There are many kinds of lasers and a million applications of them, here are some of the basics.

L - light
A - amplified
S - by stimulated
E - emission
R -  of radiation

A lasers emits one color of light in a concentrated beam. The device uses light oscillation to create the beam.  A full understanding of lasers requires an understanding of quantum physics and mechanics.

A laser is created by having a device with a medium that allows the light to absorb more energy as it passes through it, thus 'amplifying' the light.  Two mirrors on each side of the device bounce light back and forth (oscillation), so as the light bounces back and forth in the medium, it gathers strength from the medium.  One of the mirrors is slightly translucent and allows the beam to escape.

This energizing of a beam can be done with all kinds of 'light' energy, including microwave (maser) and non-visible ultraviolet wavelengths.

See the video below where Bob Hall, the inventor of the Semiconductor laser explains how it works:

The medium in the video above is the solid semiconductor Gallium Arsenide, when it is supplied with electric charge the atoms in the GaAs get excited. The atoms emit a photo in the same direction as the passing light.  In other kinds of lasers a gas or liquid may be used instead of the block of semiconductor (GaAs).

Lasers can be pulsed or continuously operated (CW). Pulsing lasers can allow one to have power build up and thus make a more powerful blast.  Lasers can be built to operate at different frequencies for specific uses.

Below video: A strong carbon dioxide laser cutting steel pipe.


The laser came from initial work on amplified microwave beams at Bell Labs.  During the 1950s microwave technology was being developed across the world.  The most notable researchers were C.H. Townes, Nicolay Basov and Alexandr Prokhorov.

Gas discharge laser inventors:

Gordon Gould envisioned the laser in 1957 and published the term 'laser' in a 1959 conference and filed for a patent. Charles H. Townes and Arthur L. Schawlow at Bell Labs also had been working on the idea with ultraviolet wavelengths.  After a long legal battle Gould finally won patent rights in 1987.  Gould is considered the inventor of the first gas discharge laser which is used in 80 percent of industrial, commercial and medical applications. An example of which is the carbon dioxide laser which is very  powerful and used for cutting steel.

Lasers now can be made from many types of gases: helium-neon, argon-ion, carbon dioxide, neon-copper, and helium silver are just some of the types of gas discharge lasers.

Semiconductor lasers (Laser Diodes):

Semiconductor lasers have the advantage of being very small, cheap to produce and the don't require a lot of power.  This laser came from work on diodes in the early 1960s.  Robert N. Hall worked at the General Electric Research Lab and was working on purifying germanium for diodes.  He was encouraged by the work on p/n junctions at Bell Labs at the time and GE was interested in producing power rectifiers and early semiconductor devices.  In 1962 a visitor to the lab suggested he try to build a 'semiconductor laser'. He looked into the new field of lasers and properties of Gallium Arsenide. Very quickly Robert and his team worked out a solution and by November they had the first semiconductor laser. IBM was very close behind but didn't make it fast enough.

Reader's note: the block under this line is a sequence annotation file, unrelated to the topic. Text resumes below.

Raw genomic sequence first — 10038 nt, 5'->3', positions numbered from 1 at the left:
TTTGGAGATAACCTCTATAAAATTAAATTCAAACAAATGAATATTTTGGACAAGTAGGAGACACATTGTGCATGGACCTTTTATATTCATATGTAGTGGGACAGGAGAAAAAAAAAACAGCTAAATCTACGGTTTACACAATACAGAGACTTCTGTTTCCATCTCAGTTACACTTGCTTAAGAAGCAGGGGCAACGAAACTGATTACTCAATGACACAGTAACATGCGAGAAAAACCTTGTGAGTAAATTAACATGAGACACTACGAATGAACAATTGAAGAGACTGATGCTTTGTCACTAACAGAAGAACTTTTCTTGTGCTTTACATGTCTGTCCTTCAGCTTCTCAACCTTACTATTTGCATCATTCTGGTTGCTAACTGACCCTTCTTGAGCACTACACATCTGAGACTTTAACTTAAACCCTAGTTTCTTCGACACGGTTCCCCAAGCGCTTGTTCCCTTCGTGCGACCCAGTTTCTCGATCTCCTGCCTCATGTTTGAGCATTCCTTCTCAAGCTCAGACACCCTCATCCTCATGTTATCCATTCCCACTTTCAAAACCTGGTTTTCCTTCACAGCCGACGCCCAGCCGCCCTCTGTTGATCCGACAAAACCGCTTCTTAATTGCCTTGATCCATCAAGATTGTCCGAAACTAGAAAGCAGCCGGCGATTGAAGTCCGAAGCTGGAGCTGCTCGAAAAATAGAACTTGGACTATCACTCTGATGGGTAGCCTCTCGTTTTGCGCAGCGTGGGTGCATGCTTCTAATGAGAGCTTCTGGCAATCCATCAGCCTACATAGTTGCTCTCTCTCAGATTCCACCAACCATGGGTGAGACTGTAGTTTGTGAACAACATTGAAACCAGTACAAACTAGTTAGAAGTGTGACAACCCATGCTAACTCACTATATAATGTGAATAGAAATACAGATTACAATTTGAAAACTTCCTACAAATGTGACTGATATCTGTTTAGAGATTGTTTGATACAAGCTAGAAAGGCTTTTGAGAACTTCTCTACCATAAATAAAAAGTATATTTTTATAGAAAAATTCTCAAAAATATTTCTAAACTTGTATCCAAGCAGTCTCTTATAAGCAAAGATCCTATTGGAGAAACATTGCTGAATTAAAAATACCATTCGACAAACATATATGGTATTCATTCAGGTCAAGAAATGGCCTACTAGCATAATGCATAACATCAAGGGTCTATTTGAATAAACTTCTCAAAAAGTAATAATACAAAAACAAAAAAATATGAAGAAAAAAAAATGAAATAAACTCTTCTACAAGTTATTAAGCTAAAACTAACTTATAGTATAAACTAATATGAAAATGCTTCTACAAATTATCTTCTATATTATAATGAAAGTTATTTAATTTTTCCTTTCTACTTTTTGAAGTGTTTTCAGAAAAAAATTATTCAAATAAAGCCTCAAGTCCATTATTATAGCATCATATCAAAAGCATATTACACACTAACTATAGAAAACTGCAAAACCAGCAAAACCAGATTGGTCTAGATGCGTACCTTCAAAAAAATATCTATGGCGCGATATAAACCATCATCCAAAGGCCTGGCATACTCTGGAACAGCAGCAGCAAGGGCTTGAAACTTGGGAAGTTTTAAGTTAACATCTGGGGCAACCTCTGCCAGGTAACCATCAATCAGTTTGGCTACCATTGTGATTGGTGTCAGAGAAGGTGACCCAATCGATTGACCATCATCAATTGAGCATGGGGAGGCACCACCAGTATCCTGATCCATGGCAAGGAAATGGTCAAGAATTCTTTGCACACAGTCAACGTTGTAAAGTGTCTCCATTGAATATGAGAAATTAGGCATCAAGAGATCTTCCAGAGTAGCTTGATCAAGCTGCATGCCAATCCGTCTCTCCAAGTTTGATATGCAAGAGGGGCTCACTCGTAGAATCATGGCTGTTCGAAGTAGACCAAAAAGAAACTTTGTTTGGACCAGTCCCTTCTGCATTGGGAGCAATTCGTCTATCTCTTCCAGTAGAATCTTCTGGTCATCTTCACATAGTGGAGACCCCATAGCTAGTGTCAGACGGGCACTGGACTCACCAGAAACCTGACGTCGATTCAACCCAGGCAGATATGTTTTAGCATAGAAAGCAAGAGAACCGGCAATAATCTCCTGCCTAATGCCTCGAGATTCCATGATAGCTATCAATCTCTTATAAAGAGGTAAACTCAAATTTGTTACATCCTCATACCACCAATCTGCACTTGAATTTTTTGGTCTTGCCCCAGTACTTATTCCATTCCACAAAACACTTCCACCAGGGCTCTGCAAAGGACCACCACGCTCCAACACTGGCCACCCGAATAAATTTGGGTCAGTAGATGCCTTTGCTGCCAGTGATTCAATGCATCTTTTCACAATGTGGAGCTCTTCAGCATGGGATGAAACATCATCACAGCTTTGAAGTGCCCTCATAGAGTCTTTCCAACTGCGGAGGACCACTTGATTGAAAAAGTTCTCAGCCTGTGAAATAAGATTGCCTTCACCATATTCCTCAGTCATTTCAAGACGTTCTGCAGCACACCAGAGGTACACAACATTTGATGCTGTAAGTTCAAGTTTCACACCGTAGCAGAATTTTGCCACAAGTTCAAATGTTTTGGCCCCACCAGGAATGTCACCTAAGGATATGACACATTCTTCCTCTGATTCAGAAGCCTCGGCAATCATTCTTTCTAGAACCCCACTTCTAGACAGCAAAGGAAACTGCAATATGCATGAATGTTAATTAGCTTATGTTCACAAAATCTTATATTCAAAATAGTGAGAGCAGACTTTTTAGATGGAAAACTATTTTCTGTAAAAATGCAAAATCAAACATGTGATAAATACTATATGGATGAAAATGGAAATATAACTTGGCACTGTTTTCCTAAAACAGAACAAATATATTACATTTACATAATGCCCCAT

Laser diodes are the most common type of laser in the world. They are used from everything from bar code scanners to optical disk drives to medicine.  There are now several kinds of semiconductor lasers. Learn more: wikipedia laser diodes >

Chemical Lasers

This type of laser uses chemical reactions to dump large amounts of energy into the laser, producing very powerful lasers.  These are not common but used in some industrial applications. More >

Excimer Laser

Most people may know excimer lasers from their use in LASIK eye surgery.  These lasers emit an ultraviolet light and use a gas with excimer medium. More >

Photonic crystal laser (photonic crystal nanocavity laser)

These are built at nano-scale, they are the world's smallest lasers and are still in development. More on photonic crystals >

Other Lasers

There are many ways to produce lasers and the field of lasers is quite large and an exciting choice for young engineers. Learn more about all forms of lasers here.

Related Topics:

Semiconductor Electronics

12 Major Forms of Electric Light

Hard Disk Drives



More Stuff

Interview with Robert N. Hall. Edison Tech Center. 2008
Gordon Gould. Edison Tech Center. 2005
Tunnel Diodes (Eski Diodes). University of South Carolina.
Oral History: Robert N. Hall. IEEE

Edison Tech Center

For use of Edison Tech Center images and videos see our licensing agreement.